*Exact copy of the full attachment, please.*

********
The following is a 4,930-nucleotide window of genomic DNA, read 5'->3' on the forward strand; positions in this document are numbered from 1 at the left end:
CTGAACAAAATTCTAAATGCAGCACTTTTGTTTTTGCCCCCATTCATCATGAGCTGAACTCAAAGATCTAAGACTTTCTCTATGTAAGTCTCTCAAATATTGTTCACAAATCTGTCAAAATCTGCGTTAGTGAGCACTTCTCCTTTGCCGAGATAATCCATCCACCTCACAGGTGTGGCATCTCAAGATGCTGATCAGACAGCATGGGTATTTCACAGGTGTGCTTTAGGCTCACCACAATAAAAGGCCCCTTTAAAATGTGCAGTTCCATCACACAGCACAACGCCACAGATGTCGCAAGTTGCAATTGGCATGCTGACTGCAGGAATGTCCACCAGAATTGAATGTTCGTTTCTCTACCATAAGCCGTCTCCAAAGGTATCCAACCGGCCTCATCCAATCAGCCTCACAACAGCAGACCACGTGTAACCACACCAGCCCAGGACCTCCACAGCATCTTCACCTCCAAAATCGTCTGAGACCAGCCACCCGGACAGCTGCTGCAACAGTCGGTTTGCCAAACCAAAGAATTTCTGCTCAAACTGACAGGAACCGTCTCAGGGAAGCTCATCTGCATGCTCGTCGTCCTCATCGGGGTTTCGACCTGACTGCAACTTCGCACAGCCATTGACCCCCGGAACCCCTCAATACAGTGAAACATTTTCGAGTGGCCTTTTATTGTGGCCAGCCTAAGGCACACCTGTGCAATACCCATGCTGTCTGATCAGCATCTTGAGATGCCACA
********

The following is a 4,930-nucleotide window of genomic DNA, read 5'->3' on the forward strand; positions in this document are numbered from 1 at the left end:
CTGAACAAAATTCTAAATGCAGCACTTTTGTTTTTGCCCCCATTCATCATGAGCTGAACTCAAAGATCTAAGACTTTCTCTATGTAAGTCTCTCAAATATTGTTCACAAATCTGTCAAAATCTGCGTTAGTGAGCACTTCTCCTTTGCCGAGATAATCCATCCACCTCACAGGTGTGGCATCTCAAGATGCTGATCAGACAGCATGGGTATTTCACAGGTGTGCTTTAGGCTCACCACAATAAAAGGCCCCTTTAAAATGTGCAGTTCCATCACACAGCACAACGCCACAGATGTCGCAAGTTGCAATTGGCATGCTGACTGCAGGAATGTCCACCAGAATTGAATGTTCGTTTCTCTACCATAAGCCGTCTCCAAAGGTATCCAACCGGCCTCATCCAATCAGCCTCACAACAGCAGACCACGTGTAACCACACCAGCCCAGGACCTCCACAGCATCTTCACCTCCAAAATCGTCTGAGACCAGCCACCCGGACAGCTGCTGCAACAGTCGGTTTGCCAAACCAAAGAATTTCTGCTCAAACTGACAGGAACCGTCTCAGGGAAGCTCATCTGCATGCTCGTCGTCCTCATCGGGGTTTCGACCTGACTGCAACTTCGCACAGCCATTGACCCCCGGAACCCCTCAATACAGTGAAACATTTTCGAGTGGCCTTTTATTGTGGCCAGCCTAAGGCACACCTGTGCAATACCCATGCTGTCTGATCAGCATCTTGAGATGCCACA